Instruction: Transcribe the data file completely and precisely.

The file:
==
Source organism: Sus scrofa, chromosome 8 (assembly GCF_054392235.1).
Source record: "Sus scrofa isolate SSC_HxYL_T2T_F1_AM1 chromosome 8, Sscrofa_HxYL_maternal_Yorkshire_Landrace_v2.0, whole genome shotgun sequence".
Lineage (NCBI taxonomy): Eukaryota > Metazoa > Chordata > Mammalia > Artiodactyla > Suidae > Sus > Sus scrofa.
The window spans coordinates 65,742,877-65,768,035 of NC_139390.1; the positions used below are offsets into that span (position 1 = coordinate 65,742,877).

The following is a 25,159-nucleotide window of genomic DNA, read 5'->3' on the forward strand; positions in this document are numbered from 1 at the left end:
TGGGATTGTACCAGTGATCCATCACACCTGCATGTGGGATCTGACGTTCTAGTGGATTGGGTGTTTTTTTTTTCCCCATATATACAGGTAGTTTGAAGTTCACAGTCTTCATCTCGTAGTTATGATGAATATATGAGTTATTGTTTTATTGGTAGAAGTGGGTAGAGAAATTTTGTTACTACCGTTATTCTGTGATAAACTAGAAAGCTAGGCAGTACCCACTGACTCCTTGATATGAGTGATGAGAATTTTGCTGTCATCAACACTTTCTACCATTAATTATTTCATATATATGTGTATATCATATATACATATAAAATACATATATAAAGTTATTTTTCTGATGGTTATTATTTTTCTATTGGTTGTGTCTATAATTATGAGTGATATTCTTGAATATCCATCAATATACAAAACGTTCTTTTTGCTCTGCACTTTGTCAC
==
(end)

Source organism: Sus scrofa, chromosome 8 (assembly GCF_054392235.1).
Source record: "Sus scrofa isolate SSC_HxYL_T2T_F1_AM1 chromosome 8, Sscrofa_HxYL_maternal_Yorkshire_Landrace_v2.0, whole genome shotgun sequence".
Lineage (NCBI taxonomy): Eukaryota > Metazoa > Chordata > Mammalia > Artiodactyla > Suidae > Sus > Sus scrofa.
The window spans coordinates 65,742,877-65,768,035 of NC_139390.1; the positions used below are offsets into that span (position 1 = coordinate 65,742,877).

The following is a 25,159-nucleotide window of genomic DNA, read 5'->3' on the forward strand; positions in this document are numbered from 1 at the left end:
TGGGATTGTACCAGTGATCCATCACACCTGCATGTGGGATCTGACGTTCTAGTGGATTGGGTGTTTTTTTTTTCCCCATATATACAGGTAGTTTGAAGTTCACAGTCTTCATCTCGTAGTTATGATGAATATATGAGTTATTGTTTTATTGGTAGAAGTGGGTAGAGAAATTTTGTTACTACCGTTATTCTGTGATAAACTAGAAAGCTAGGCAGTACCCACTGACTCCTTGATATGAGTGATGAGAATTTTGCTGTCATCAACACTTTCTACCATTAATTATTTCATATATATGTGTATATCATATATACATATAAAATACATATATAAAGTTATTTTTCTGATGGTTATTATTTTTCTATTGGTTGTGTCTATAATTATGAGTGATATTCTTGAATATCCATCAATATACAAAACGTTCTTTTTGCTCTGCACTTTGTCAC